The document does not say anything about the factual annexation of Abkhazia and Tskhinvali region; the developments in Ukraine are underestimated; nothing is said about the threats that might come from Russia, and most importantly, the goals of the Eastern Partnership seem to be very vague.
Maintenance of the Eastern Partnership, as the mechanism for approximation with Europe, seems to be the greatest success of the Riga Summit. It should also be noted that Eastern Partnership is facing serious threat amid Russia’s active and aggressive policy. When we are talking about Georgia, special attention should be paid to the joint project of the Council of Europe (CoE), European Investment Bank (EIB) and European Bank for Reconstruction and Development (EBRD) that aims at unprecedented support to small business development in Georgia, Ukraine and Moldova. The entry about Visa Liberalization is also important. Despite the fact that it just describes the procedure and does not demonstrate any political support, the entry still represents a positive element since it intensifies the expectations of the European Union and strengthens pressure on Georgian Government demanding timely implementation of the set requirements. Recognition of the progress achieved by Georgia on its way to democratic development and reforms and appreciation of participation of Georgian soldiers in international missions are also very significant.
However, excessive caution can be felt in every sentence of the Declaration. Despite the fact that during the last two years Russia demonstrated incredible aggression towards its neighbors by annexation of Crimea, factual annexation of Abkhazia and Tskhinvali regions, recurrent violation of international law and posing a threat to the architecture of European security, it has been mentioned only once in the Declaration in relation to the negotiations with Ukraine on natural gas. It is absolutely obvious that Brussels once again tried not to irritate Russia or aggravate the relationships with it. Hence, Brussels decided on the policy of concession that was clearly demonstrated in the Declaration by minimal description of Moscow’s the so called “legitimate interest” (the Summit has not reaffirmed the European perspective of the countries that have consistently shown the best performance).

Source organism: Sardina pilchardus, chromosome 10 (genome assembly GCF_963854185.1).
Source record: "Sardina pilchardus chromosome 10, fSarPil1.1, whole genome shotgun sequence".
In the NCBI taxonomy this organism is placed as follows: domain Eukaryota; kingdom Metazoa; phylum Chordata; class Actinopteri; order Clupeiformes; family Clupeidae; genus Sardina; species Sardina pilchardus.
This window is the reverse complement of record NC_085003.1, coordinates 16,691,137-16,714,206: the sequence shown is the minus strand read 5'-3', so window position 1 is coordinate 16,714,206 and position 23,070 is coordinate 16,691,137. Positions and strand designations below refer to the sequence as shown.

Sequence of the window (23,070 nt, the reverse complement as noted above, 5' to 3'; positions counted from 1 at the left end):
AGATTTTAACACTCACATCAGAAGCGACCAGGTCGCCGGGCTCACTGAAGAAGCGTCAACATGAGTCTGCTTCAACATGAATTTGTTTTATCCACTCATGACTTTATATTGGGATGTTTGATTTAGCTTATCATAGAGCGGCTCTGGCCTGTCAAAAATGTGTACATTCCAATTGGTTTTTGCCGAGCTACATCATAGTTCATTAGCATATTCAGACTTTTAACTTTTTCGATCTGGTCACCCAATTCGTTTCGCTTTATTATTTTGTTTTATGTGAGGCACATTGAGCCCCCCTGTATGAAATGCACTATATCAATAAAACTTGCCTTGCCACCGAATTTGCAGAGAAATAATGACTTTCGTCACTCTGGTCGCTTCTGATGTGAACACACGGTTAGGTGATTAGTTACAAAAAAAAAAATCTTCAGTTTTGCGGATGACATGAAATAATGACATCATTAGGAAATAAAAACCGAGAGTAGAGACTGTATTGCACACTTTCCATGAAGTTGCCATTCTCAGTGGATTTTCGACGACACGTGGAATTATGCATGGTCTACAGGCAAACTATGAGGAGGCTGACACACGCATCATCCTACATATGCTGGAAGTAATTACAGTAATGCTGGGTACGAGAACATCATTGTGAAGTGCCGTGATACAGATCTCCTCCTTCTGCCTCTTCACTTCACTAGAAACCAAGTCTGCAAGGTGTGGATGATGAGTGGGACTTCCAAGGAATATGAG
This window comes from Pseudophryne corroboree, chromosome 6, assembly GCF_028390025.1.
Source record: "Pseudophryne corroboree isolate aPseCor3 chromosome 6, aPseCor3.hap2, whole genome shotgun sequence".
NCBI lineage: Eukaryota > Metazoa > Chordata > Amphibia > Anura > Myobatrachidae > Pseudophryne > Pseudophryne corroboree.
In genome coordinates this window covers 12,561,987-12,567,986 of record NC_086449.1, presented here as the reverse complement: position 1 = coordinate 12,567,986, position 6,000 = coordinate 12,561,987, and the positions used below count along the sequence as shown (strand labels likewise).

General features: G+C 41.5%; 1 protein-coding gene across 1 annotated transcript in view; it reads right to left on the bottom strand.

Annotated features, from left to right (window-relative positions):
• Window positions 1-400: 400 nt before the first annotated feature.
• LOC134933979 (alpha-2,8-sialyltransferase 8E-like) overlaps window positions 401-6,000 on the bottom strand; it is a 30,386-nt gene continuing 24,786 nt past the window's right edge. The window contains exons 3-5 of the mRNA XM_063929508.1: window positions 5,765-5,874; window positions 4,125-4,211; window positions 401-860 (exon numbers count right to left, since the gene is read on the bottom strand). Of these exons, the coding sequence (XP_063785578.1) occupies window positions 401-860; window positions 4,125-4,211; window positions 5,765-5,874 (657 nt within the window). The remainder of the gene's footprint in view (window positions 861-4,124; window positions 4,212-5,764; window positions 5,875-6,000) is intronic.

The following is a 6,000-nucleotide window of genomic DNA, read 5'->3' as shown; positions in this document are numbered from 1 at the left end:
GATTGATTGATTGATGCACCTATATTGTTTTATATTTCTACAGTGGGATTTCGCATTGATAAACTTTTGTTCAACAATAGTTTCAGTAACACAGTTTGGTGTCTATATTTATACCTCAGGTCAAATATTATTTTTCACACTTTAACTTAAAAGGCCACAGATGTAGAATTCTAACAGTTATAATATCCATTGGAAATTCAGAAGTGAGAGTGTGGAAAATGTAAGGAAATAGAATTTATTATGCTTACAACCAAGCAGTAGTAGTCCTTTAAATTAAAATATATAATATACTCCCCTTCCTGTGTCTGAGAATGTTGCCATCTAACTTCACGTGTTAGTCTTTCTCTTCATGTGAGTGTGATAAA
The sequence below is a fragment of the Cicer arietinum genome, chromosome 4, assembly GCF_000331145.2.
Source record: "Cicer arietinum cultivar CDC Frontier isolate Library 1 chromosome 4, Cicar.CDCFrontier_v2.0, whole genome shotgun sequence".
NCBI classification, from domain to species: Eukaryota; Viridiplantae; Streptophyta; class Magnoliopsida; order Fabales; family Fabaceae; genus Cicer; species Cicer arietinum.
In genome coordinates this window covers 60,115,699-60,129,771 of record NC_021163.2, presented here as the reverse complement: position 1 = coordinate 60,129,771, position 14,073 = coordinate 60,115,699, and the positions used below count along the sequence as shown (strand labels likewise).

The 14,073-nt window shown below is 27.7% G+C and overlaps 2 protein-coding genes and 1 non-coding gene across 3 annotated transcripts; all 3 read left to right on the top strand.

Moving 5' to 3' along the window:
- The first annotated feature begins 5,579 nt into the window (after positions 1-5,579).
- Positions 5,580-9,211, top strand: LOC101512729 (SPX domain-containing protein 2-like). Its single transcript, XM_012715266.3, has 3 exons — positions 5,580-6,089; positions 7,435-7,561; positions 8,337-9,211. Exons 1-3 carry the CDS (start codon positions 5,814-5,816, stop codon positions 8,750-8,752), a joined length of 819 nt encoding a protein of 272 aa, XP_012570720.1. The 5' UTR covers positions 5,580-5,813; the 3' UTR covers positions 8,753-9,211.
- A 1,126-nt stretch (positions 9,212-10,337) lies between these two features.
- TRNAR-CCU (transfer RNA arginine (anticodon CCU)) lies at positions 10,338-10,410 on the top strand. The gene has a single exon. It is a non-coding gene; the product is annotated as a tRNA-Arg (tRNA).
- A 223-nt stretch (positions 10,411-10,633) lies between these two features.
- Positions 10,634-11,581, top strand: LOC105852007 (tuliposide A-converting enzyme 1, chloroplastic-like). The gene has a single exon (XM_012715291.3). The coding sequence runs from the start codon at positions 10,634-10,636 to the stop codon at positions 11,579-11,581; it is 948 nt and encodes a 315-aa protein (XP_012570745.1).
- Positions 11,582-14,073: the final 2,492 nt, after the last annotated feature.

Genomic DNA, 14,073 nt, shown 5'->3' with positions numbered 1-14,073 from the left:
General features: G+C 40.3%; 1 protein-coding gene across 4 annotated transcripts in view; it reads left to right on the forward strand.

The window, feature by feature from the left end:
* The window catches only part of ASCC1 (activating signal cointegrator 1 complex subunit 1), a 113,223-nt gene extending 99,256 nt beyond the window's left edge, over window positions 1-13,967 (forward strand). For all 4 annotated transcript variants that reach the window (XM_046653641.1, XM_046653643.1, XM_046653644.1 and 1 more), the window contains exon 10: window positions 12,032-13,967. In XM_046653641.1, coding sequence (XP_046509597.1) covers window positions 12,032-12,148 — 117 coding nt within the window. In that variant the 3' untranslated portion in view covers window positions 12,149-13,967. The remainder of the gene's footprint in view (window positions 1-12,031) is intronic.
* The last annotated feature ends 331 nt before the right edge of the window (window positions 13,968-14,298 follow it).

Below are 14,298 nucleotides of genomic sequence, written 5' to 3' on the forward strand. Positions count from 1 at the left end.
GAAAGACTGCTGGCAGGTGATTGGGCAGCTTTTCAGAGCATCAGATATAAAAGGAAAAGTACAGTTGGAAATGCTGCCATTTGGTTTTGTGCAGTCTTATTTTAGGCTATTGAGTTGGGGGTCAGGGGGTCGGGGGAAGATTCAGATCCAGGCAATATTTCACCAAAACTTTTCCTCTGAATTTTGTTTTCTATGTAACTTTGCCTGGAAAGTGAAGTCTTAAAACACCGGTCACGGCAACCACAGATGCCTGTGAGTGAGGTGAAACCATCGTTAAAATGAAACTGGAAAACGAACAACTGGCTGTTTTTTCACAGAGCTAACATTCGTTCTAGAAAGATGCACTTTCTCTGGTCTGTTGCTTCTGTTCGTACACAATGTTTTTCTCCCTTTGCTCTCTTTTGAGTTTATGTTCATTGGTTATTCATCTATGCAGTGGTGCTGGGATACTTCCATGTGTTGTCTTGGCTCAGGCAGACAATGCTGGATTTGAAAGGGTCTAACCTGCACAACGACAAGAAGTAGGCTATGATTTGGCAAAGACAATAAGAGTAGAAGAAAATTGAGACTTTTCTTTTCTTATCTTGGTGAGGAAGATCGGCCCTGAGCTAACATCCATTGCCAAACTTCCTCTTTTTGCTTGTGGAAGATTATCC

In order to avoid complete capitulation, Brussels stated in the very first section of the Declaration that the Eastern Partnership still represents the framework dimension defining the EU neighborhood policy. However, it could not dare leave Armenia and Belorussia beyond the program that would have been assessed as a step made against the Eurasian Union. By doing so, the EU allowed Russia to retain its leverages within the Eastern European Partnership. Brussels also reaffirmed the free choice and aspiration of the Eastern European Partnership countries towards European integration; however, it did not confirm its readiness for the process indicating Russia that it was not acting against Russia’s interests. At the same time, Brussels comforted the Eastern European Partnership countries by stating that their ambitions and level of integration with the EU would depend on the progress achieved by those countries on the way to democratization and reforms. However, it was not even mentioned that it is Russia that opposes democratic development of the Eastern European Partnership countries practicing blackmail, military intervention, propaganda policy and economic pressure.
It would be a mistake if we only attribute Brussels retreat to Russia’s political, military or financial proactive performance or blackmail to start a new war in Ukraine, inflexibility of Europe or controversial positions of the member states. We have to admit that there was no appropriate coordination among the Eastern European Partnership countries until the very last moment. The ground for Brussels to make the above decision was insufficient activity and unpreparedness of three countries of the Eastern European Partnership. In case of Georgia, the Council of Europe published its conclusion on the implementation of visa liberalization action plan three days before the Summit. Tbilisi had only implemented 7 requirements out of 15 and provided a sound reason to the skeptics to make their bold announcement about Georgia not being ready for visa-free regime. Selective justice, imprisonment of high officials and their persecution in foreign countries casted doubts on and seriously damaged the reputation of Georgian democracy and the newly reformed Public Prosecution Office and Court system, which, along with economic hardship, enabled the skeptics to declare that Georgia is very far away from European perspective. If we look at the situation objectively, we would only lie to ourselves by saying that under the existing conditions Georgia received maximum from the Riga Summit; however, insisting on having left the Summit empty-handed would not be correct either. The country actually received pro-rata maximum of the level of activity, aspiration, professionalism and political priorities of its Government and, respectively, minimum of what could have been achieved through efficient work had we taken the advantage of the existing political situation in the region during the last two years.
The EU and the Eastern Partnership countries ended up in a defensive position after the Riga Summit; however, “the war” has not ended yet. Georgia and its allies should learn the lesson and make respective conclusions. The Government of Georgia should give up dividing its “home assignment” into winning and losing positions and do it fully. On the other hand, it should perceive that along with working hard in order to achieve the goal, it is important to fight together with the allies. This should be the fight not only for our own and common interests, but against the common enemy as well.
The piece originally appeared on georgianreview.ge